"We always say later, later," Bosh said of the tendency to downplay regular-season games as opportunities to make statements. "But now means something. Every game in the season means something. We didn't want to lose this game. It's a big game, of course. Everybody's watching. But most importantly, they're using this game as a measuring stick for themselves because of what happened. We've been in that situation, and it's a very tough situation to be in."
Ultimately, Bosh's point was that the Heat want to repeat as champions as badly as the Thunder want to break through and capture their first title. Barring major injuries, Miami is still heavily favored to come out of the East again.
And unless something changes in the Thunder's approach or the performance of their personnel beyond Durant and Westbrook, they will continue to look up to the Heat.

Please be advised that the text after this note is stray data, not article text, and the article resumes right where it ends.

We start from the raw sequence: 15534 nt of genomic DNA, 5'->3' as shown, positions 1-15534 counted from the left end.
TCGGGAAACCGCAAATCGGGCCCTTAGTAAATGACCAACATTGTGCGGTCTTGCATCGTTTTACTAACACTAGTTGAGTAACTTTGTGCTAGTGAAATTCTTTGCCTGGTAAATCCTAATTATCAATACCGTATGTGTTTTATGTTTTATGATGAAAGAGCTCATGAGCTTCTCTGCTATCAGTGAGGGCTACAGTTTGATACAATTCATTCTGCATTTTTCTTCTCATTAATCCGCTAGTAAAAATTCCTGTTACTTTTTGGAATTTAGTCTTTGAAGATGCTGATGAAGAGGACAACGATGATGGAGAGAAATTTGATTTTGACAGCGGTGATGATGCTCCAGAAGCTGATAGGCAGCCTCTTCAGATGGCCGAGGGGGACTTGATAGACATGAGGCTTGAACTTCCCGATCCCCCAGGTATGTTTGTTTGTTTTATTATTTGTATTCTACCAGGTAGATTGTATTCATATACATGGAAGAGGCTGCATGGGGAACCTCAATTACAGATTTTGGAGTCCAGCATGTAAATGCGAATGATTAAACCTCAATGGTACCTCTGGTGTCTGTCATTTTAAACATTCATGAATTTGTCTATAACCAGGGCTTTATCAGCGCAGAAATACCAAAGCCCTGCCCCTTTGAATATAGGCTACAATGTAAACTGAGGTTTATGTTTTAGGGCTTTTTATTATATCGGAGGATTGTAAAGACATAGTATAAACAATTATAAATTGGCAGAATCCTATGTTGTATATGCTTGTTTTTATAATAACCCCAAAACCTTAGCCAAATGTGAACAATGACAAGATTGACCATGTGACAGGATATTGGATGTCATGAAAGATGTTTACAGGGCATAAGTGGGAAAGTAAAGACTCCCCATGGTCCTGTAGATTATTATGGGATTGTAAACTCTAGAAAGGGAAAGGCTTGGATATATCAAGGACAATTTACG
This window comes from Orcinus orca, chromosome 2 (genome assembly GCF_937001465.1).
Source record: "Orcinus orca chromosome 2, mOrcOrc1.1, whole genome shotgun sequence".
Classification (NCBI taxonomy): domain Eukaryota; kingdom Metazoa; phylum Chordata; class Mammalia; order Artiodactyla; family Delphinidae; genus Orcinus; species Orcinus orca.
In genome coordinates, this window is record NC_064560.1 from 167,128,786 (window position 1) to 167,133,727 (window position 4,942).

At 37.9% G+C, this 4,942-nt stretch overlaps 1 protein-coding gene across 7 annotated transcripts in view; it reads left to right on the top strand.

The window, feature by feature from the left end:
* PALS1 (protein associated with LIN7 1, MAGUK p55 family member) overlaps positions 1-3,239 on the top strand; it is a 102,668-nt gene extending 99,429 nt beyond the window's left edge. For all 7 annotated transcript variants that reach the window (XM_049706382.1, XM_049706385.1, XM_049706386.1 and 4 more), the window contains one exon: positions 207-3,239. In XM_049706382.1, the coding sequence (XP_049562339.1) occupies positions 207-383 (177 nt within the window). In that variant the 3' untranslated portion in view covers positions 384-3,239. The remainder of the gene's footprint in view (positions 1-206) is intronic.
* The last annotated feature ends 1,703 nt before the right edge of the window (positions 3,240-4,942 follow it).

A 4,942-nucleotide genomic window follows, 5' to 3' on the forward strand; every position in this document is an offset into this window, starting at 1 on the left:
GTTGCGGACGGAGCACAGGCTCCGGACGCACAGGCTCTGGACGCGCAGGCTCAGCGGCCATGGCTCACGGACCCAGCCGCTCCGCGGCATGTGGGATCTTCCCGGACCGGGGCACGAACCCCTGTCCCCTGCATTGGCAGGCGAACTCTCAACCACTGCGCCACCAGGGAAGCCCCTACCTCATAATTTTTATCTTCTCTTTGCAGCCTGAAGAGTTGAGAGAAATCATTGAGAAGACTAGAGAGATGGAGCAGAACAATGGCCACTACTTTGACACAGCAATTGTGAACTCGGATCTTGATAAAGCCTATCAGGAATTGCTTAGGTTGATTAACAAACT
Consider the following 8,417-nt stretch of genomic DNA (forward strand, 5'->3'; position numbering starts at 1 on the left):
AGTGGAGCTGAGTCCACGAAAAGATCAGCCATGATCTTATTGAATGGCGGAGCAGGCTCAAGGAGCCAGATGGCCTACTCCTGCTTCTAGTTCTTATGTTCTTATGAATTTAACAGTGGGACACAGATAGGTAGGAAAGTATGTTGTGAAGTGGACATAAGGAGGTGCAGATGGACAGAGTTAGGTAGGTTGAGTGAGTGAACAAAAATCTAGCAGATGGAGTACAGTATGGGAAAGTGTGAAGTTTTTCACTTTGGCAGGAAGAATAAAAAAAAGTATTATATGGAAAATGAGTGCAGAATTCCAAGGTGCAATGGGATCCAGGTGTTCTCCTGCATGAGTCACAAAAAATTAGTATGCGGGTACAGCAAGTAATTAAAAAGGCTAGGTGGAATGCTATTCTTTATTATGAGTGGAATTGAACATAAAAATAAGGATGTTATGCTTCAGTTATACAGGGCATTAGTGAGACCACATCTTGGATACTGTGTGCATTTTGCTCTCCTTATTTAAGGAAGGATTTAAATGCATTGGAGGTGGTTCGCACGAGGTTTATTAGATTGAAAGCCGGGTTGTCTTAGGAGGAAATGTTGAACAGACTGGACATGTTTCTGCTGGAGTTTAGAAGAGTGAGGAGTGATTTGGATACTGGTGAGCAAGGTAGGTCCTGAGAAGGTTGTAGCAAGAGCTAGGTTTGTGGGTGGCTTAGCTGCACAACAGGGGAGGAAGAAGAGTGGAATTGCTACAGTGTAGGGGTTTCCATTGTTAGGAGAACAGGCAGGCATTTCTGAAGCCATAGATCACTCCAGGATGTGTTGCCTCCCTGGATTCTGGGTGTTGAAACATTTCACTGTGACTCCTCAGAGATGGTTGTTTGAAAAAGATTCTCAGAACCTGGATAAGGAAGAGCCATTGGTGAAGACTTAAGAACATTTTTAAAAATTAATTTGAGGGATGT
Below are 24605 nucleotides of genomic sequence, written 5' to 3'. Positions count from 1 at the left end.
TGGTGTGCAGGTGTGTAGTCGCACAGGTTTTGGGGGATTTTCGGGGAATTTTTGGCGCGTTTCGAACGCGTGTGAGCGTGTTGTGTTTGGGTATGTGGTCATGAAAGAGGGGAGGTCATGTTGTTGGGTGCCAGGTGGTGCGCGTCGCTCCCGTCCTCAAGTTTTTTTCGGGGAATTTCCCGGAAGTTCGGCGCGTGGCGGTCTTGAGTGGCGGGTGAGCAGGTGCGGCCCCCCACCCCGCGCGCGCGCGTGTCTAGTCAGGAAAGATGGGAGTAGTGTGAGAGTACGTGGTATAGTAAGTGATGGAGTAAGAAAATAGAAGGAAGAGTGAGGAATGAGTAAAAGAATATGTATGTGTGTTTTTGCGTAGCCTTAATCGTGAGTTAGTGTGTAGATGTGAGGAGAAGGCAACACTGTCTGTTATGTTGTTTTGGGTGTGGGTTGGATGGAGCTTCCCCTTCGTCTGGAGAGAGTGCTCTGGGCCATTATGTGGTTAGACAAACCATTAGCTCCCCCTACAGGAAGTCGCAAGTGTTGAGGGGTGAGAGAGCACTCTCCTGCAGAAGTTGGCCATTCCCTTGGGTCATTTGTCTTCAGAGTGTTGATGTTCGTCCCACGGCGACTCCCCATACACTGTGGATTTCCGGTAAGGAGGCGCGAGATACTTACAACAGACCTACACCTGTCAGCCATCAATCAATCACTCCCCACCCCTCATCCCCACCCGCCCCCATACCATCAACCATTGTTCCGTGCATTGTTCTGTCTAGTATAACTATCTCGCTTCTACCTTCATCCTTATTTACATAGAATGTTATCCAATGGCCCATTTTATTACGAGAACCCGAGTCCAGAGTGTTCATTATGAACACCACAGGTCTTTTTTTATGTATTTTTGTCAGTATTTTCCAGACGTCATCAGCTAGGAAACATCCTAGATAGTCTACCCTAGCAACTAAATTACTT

"I think we did a great job of fighting," Durant said of trying to close the slight gap between the teams. "We were still about two punches from them. It's always intense when we play. That's how the game goes when you want to win so badly. We just have to move on and keep getting better."
Meanwhile, the Heat move on with the understanding that they still have the combination to succeed against an improved Thunder team that, as Durant said, is two punches away from knocking down that proverbial wall. Oklahoma City is a headache for 28 of the league's other 29 teams with few capable of matching Durant's length and Westbrook's athleticism on the perimeter.
But stylistically, they're tailor-made for the Heat.